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Best beginner guide to enameling


#1

Dear All,

I’m interested in learning enameling. I am proficient in
fabrication, so that should not be a hurdle for me. I need a good
beginners book for the actual enamel work itself. I know classes
would probably be the best, but I don’t need to rearrange work or get
a babysitter to read a book and experiment on my own!

I have books showing beautiful enamel work, but I need a good, step
by step guide for materials and the actual process. What would you
proficient or recently studied enamelers recommend?

Thanks.

Brenda
Nesheim Fuller Design
http://www.sunrisejewelryoriginals.com


#2

You want either of the following books:

Cohen, K. L. (2002). The Art of Fine Enameling. New York, Sterling
Publishing.

Darty, L. (2004). The Art of Enameling: Techniques, Projects,
Inspiration. New York, Lark Books.

Mary Ellin D’Agostino, PhD
www.medacreations.com


#3

Jeanne Werge-Hartley’s Enamelling on Precious Metals

and Oppi Untracht’s Enameling on Metal Are excellent "how To"
references as well as providing some outstanding examples from some
of the foremost practioners.

Kind regards
Don Iorns


#4

Hi David,

Try Glenice Lesley Matthews book, Enamels, Enameling and Enamelists -
it’s not a new publication, and doesn’t have a lot of full colour
pictures, but it is very clear, concise and easy to follow.
Available from Amazon - and second hand copies available from less
than $5 - you have nothing to lose!!

Glenice is a master craftsman and my good friend and mentor. Check
out some of her work www.glenicelesleymatthews.com.au

Jane Walker


#5

First steps in enameling by Jinks McGrath

Gregg


#6

Hi Brenda

I would highly recommend “Enamelling in Precious Metals” by Jeanne
Werge-Hartley for the depth & scope of it’s the one I
refer to most often. Also, for complete beginners “New Crafts:
Enamelling” by Denise Palmer has very clear instructions - 25
projects, step-by-step with photos.

Kind Regards

Deborah Miller
www.djm-jewellery.co.uk


#7

My recommendation is always Glenice Matthews “Enamels, Enameling,
Enamelists” published in 1984. It is comprehensive and easy to
follow. Also because newer materials and techniques might not be
found there, another book I really enjoy is Linda Darty’s “The Art of
Enameling” which features instructions in the front of the book, and
then sections on particular techniques developed by various enamel
artists. Glenice Matthews was Director, and taught at Wichita Center
for the Arts for several years before returning to Australia. I
taught enameling there for eight years following her. The Center has
had enameling classes since the 1930’s, starting with Margaret
Craver.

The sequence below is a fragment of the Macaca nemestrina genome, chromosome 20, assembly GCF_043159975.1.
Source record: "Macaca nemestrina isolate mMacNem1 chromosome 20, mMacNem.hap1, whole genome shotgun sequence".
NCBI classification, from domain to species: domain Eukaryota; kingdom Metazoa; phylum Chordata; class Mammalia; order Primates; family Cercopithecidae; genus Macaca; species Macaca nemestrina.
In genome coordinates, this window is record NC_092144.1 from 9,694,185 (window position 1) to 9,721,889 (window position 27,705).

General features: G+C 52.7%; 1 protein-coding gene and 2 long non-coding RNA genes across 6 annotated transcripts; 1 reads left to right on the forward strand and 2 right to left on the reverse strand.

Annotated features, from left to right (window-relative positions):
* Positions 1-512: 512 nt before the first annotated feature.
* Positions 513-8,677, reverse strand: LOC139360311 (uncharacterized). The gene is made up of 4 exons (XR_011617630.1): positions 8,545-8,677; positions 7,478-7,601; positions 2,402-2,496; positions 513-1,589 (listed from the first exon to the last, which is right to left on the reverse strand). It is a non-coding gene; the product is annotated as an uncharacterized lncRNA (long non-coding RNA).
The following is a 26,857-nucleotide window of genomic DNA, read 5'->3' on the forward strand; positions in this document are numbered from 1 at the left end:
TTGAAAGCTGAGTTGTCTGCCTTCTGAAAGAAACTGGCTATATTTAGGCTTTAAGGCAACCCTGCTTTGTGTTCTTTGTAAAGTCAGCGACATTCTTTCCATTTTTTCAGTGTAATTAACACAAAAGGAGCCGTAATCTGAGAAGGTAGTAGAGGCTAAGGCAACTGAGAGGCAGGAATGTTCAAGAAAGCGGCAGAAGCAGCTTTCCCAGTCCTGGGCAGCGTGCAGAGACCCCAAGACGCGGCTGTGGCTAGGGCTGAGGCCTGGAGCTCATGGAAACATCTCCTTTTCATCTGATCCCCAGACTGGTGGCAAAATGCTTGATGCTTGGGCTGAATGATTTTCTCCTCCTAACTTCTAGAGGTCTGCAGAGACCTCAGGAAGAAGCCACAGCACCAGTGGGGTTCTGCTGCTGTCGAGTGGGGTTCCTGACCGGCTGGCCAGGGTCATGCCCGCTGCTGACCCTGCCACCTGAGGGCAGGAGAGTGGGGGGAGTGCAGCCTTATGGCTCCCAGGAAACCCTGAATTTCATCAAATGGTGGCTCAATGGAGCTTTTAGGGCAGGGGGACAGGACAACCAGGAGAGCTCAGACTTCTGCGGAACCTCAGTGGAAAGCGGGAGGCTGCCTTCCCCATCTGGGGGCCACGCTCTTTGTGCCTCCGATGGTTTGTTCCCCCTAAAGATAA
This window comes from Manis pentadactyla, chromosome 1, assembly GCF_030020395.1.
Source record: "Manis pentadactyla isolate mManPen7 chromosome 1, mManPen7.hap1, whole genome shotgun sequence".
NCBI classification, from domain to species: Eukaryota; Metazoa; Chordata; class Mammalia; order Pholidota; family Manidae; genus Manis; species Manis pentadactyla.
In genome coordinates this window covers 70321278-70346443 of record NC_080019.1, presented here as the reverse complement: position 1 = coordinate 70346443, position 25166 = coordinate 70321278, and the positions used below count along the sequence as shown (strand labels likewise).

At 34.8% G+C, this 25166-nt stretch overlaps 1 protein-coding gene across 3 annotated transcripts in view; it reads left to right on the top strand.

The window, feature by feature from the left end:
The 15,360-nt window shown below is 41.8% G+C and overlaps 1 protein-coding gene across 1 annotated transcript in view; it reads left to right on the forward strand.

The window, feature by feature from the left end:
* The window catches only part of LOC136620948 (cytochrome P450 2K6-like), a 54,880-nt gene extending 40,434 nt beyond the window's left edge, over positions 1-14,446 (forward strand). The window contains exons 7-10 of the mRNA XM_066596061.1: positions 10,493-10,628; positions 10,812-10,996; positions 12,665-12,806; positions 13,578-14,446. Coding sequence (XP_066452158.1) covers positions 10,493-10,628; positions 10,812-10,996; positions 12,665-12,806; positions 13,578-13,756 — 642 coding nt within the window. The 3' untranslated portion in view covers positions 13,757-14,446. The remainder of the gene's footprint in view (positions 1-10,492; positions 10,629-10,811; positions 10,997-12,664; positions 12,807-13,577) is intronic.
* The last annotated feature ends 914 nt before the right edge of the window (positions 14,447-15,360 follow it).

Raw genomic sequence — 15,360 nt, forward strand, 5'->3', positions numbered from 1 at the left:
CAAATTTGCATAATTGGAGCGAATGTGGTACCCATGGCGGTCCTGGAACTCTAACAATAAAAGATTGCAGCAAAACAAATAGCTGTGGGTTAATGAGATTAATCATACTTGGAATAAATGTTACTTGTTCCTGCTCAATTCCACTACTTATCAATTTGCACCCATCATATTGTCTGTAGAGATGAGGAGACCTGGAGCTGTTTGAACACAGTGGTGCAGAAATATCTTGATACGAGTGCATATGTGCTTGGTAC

Linda Gebert


#8

I would also like to add the best place to go for a list of
enemaling books that are out is the
http://www.enamelistsociety.org/Resources/Publications.html

There are many good books out there. Also Thompson Enamel has a book
of their own for beginners. That website is thompsonenamel.com

Also a good book Beginners Guide to Enamelling by Dorothey Crockrell
you can get it at Thomson Enamel or Amazon.

Good luck. Also have Thompson Emamel has a conference every other
year where you can go and get first hand knowledge. On the the
alternativing year the Enamelist Society has their conference also
worth going to to learn first hand. You can get info about this
years conference that was in August.


#9

Brenda,

I am sure you will get a lot of input on your request for
For what it is worth here are my recommendations:

The best all-round book to come out so far is Linda Darty’s The Art
of Enameling: Techniques, Projects, Inspiration

If you go to the publications section of the Enamelist Society
website
(http://www.enamelistsociety.org/Resources/Publications.html). You
can access Amazon.com. If you order anything from Amazon (not just
books) through the Society website the Society makes a tiny
percentage on the sale.

Another publication which is a must have for scientific info is the
Thompson workbook available from Thompson Enamel.

There have been several books that have come out in English over the
past 6 years, after a long drought of no books. The Cohen book and
the Bachrach book contain “how-to” projects in a step-by-step format.
Once you have the basics you might want to go a little deeper into
specific techniques.

The Enamelist Society lending library is another possibility for
enameling books, videos, and magazines.
http://www.enamelistsociety.org/Activities/Library.html

Happy learning,
Judy Stone